Gender-responsive Public Procurement
Preparing tender documents
Contracting authorities must prepare tender documents for publication prior to launching the procedure. These typically comprise several documents setting out exclusion grounds and selection criteria, specifications, award criteria and contract terms, as well as the contract notice , which must be published on the Tenders Electronic Daily (TED) portal if the contract value is above the EU thresholds.
In addition to the explicit inclusion of GRPP criteria, tender documents may influence the gender outcomes of a tender in other ways. For example, the use of gender-sensitive language to refer to bidders and staff assigned to a contract or a statement regarding the gender impact of the contract and expected outcomes could be important. It is important to use the most inclusive language possible by not casting the male as the generic norm, using both grammatical genders and referring to both genders (she/he, businesswoman/-man, etc.), as this makes contractors aware that their target audience (for a study, campaign, etc.) usually consists of both women and men. Drawing specific attention to the GRPP criteria included, and explaining them clearly, increases the likelihood of good-quality responses to these criteria.
Preparing tender documents also offers an opportunity to link GRPP to broader objectives, strategies or policies being pursued by your organisation, for example the sustainable development goals, namely sustainable development goal 5 on gender equality.
Examples of how GRPP training can influence tender documents
In Munich, Germany, there is a good example of mainstreaming GRPP through procurement training. The Procurement Office, which manages most purchasing not related to construction work, was given the mandate to include gender equality objectives in its procurement processes. By using examples of GRPP in training materials that target both procurers and administrative staff, the city of Munich aims to mainstream gender-responsive approaches in procurement. This will raise the awareness of what gender considerations can be taken into account within the existing legal framework.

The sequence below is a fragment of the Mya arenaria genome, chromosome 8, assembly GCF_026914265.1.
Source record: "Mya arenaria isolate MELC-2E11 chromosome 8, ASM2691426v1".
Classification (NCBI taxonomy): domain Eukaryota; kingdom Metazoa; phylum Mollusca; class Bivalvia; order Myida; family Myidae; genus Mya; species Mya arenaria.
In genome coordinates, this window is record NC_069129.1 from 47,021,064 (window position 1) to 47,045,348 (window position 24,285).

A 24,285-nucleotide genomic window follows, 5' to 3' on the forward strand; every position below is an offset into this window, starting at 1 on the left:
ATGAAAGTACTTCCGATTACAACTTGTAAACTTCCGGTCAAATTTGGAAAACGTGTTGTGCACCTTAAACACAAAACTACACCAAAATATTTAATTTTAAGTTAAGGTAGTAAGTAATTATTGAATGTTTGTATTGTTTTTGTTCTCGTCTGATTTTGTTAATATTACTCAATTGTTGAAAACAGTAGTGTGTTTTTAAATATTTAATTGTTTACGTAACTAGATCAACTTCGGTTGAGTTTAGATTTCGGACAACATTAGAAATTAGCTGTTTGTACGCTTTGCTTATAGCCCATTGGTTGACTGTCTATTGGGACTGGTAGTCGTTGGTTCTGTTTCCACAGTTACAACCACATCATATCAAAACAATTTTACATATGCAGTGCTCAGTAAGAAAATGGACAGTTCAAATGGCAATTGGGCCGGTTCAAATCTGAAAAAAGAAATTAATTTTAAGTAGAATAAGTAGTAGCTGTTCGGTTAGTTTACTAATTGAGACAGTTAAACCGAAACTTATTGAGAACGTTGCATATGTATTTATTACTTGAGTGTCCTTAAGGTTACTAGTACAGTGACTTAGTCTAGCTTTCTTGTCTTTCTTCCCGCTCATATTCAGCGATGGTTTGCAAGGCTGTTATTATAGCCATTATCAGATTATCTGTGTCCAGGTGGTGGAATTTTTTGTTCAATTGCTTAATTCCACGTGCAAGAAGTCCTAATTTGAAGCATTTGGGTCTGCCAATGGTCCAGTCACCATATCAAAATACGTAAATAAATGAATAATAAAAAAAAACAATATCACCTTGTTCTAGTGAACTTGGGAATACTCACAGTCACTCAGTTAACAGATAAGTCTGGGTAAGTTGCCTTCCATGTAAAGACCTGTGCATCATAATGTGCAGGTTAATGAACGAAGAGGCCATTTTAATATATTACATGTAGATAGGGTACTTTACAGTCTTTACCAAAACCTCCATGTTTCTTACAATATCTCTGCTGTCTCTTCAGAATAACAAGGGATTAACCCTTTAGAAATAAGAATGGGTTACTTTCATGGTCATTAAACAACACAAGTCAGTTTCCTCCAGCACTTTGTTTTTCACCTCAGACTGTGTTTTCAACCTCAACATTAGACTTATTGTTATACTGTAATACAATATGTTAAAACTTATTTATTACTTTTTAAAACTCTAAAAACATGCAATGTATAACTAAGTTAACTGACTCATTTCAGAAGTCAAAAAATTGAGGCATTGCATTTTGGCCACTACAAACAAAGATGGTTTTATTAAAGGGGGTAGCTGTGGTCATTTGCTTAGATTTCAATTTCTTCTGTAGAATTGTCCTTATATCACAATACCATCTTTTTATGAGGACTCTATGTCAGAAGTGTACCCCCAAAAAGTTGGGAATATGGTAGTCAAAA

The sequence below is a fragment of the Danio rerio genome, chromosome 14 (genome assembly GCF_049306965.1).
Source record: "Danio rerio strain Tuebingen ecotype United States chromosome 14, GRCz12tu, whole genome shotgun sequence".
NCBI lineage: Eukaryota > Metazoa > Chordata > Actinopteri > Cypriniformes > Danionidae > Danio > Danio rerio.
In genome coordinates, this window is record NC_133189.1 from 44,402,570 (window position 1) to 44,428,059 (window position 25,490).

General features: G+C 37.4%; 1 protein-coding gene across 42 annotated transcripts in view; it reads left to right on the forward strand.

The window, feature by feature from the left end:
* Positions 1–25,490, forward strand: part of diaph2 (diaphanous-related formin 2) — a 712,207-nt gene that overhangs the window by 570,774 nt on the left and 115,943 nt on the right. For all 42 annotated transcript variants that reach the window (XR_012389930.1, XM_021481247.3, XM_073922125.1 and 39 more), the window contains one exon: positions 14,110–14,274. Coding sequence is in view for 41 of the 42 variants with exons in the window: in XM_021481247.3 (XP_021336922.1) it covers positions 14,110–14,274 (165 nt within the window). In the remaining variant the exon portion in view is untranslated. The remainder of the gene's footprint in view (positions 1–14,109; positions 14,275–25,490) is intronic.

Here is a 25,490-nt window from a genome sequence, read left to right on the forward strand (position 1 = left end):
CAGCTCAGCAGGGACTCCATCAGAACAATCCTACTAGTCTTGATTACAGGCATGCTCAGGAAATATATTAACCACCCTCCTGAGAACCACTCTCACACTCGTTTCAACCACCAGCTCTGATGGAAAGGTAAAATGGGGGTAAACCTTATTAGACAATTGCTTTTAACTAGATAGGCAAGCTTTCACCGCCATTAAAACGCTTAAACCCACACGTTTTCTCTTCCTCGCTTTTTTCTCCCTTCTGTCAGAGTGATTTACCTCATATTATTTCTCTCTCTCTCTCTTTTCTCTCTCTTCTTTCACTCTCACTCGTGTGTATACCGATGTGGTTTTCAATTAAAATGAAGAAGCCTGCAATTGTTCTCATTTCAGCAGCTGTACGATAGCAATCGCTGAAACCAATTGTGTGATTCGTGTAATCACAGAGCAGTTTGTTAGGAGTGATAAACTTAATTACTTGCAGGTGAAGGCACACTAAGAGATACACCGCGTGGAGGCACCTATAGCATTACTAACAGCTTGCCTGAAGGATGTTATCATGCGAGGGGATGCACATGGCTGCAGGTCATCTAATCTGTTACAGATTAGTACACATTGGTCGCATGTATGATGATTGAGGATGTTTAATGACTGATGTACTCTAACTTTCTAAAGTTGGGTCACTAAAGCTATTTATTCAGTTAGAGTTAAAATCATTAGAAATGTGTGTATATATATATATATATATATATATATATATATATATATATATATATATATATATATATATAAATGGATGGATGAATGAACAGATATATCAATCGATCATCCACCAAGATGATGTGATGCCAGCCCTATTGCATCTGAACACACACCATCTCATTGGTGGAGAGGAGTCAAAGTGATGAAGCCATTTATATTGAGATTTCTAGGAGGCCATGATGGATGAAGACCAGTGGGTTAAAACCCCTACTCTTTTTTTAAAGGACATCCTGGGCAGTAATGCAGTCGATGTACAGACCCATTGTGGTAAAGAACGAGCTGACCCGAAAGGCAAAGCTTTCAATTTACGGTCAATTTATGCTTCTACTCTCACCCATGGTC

Both the training materials for procurers and those for wider administrative staff use examples of gender equality to explain different phases of the procurement cycle. Gender equality is addressed in a number of ways, from excluding potential bidders that have demonstrably violated the provisions of the general act on equal treatment, to following the ILO’s core criteria in the contract performance clauses.
The example award criteria for procurers ask bidders to outline a proposal for achieving gender equality during the performance of the contract, for instance. The criteria also include the application of women’s quotas or a gender equality quota during the performance of the contract (e.g. with a weighting of 20 % according to the score given in the evaluation matrix). The indication of the gender equality quota is obligatory and part of the tender; therefore, it becomes a binding part of the contract if the tender is awarded.
In Italy, the Lazio region set up an interinstitutional working group with the regional councillor for gender equality to define the content of tender documents. Following a suggestion by the gender equality councillor, a requirement was set regarding compliance with gender anti-discrimination law.